The United States rarely acknowledges such attacks. 1st Lieutenant Nathan Perry, a spokesman for the U.S.-led coalition in Afghanistan, said he had "no information to give" about the reported attacks. He did not deny U.S. involvement.
Pakistani military and civilian leaders have complained that the attacks violate the country's sovereignty, kill civilians and anger the local population, making it harder to defeat the militants. Extremists based in the border region are blamed for recent attacks in Pakistan, including the Sept. 20 truck bombing of the Marriott Hotel in Islamabad that killed more than 50 people.
The prime minister's office announced Saturday that a special joint session of Parliament would be held Wednesday so that intelligence agencies could privately brief lawmakers about the militant threat facing the country.
Ahsan Iqbal, a senior member of former Prime Minister Nawaz Sharif's Pakistan Muslim League opposition party, welcomed the joint session, saying it could help clarify U.S. motives in beginning operations in Pakistan.
The Pakistani military has been carrying out its own operations against insurgents in the northwest, most notably in Bajaur, a tribal region Abbas called a "mega-sanctuary" for militants.
The United States has praised the military offensive in Bajaur, but it has also led to a major humanitarian crisis. Hundreds of thousands of civilians have been displaced by the fighting. Many are in refugee camps in Pakistan, but some 20,000 Pakistanis have crossed the border into eastern Afghanistan, according to the United Nations.
A warning from Singapore fund director proves prophetic
SINGAPORE: When Tony Tan, executive director of the biggest sovereign wealth fund in Singapore, warned in July that the world might plunge into its worst recession in 30 years, many shrugged off his remarks as being too gloomy.
Three months later, Tan's prophecy has become reality as the credit crisis ravages U.S. and European banks and takes a growing toll on global growth.
The Government of Singapore Investment Corp., or GIC, is sitting with 7 percent of its estimated $300 billion portfolio in cash and another 26 percent in government bonds issued by Group of 7 countries.
Tan, a former Singapore finance minister, and his team are now cautiously sifting through the financial carnage to shop for distressed assets in the United States in an effort to increase long-term returns for Singapore's central bank.
GIC released its first performance report last month, a filing that was made after Western lawmakers pushed for more transparency from sovereign funds. It showed a 4.5 percent return in Singapore dollars over the past 20 years.
"We should not assume that the worst is over and we continue to be watchful and prudent in our assessment of the economic risks and in our investments," Tan said when the report was made public.
GIC, which manages part of Singapore's foreign reserves, invested $18 billion in UBS and Citigroup in December and January, though shares of the two banks have since fallen as the credit crisis worsened.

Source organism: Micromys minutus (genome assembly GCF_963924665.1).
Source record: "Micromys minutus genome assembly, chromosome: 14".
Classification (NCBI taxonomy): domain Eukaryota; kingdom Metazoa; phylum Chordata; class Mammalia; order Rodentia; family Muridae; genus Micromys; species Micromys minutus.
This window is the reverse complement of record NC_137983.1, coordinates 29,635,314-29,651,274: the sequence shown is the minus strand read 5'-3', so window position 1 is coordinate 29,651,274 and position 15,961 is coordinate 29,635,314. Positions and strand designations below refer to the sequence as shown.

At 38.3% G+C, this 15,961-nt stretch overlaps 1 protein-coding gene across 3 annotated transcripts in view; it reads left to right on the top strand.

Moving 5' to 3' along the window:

By contrast, Warren Buffett, regarded as one of the world's smartest investors, waited until the past two weeks to spend $8 billion on shares in Goldman Sachs and General Electric.
Tan has said that U.S. investments will remain a big part of his portfolio, but GIC has said it may use some of its cash to buy shares of companies in emerging Asian markets.
Tan joined GIC in 2005 after a stint as chief executive of Oversea-Chinese Banking, a lender in Singapore, and more than a decade in politics. He has a PhD in applied mathematics.
He was once tipped by Singapore's first prime minister, Lee Kuan Yew, as his successor, though the post eventually went to Goh Chok Tong in 1990.
People who have worked with Tan describe him as willing to consult with others before making decisions, but dogged once his mind is made up, and confident enough to stick with a contrarian view.
GIC has limited its losses from the UBS and Citigroup investments by taking advantage of price-reset clauses in the original agreements after the two banks raised more cash to repair their balance sheets. Tan has said that GIC has the financial capacity to invest in another bank.
"We always look at the risk first," Tan said in January. "Our philosophy is if you look after the downside, the upside will look after itself."
ISTANBUL: Turkish warplanes have bombed Kurdish rebel bases in northern Iraq, the Turkish military said Sunday, two days after 15 Turkish soldiers were killed and at least 20 wounded in an attack by Kurdish separatist rebels in the mountainous border area of eastern Turkey.
The planes bombed Saturday in Iraq's Avasin Basyan region and returned safely to their bases, the Turkish military said.
The military's deputy chief, meanwhile, accused leaders in northern Iraq of tolerating the rebels.
"We don't receive any kind of support from the local administration in the northern part of Iraq," the officer, General Hasan Igsiz, said Sunday. "Our expectation from them is to accept that the terrorist organization is a terrorist organization and eliminate the support provided to it."
The soldiers were killed Friday night in an attack on the Aktutun border post in Semdinli, a district that borders Iran and Iraq, the military said. Twenty-three Kurdish fighters of the Kurdistan Workers' Party, also known as the PKK, were also killed.
The attack was the deadliest since last October, when Kurdish fighters killed 13 Turkish soldiers in an ambush near the town of Daglica. That attack touched off a political confrontation between Turkey and Iraq, where some rebels hide. Turkey bombed targets there, over Iraqi objections, and later sent troops in, but withdrew them eight days later under American pressure.
Turkey, a NATO member, has been fighting Kurdish separatists in its southeast since the 1980s. Kurdish rebels want greater autonomy for Turkey's minority Kurdish population, a condition that the Turkey says would lead to secession. The conflict has died down substantially since the bloody days of the 1980s and '90s.
Even so, the attack was the most serious in a year, and the Turkish authorities will be under pressure to respond. Regional elections are scheduled for March, and Turkish officials will take pains to show the public that they are working hard to punish the rebels for their attacks.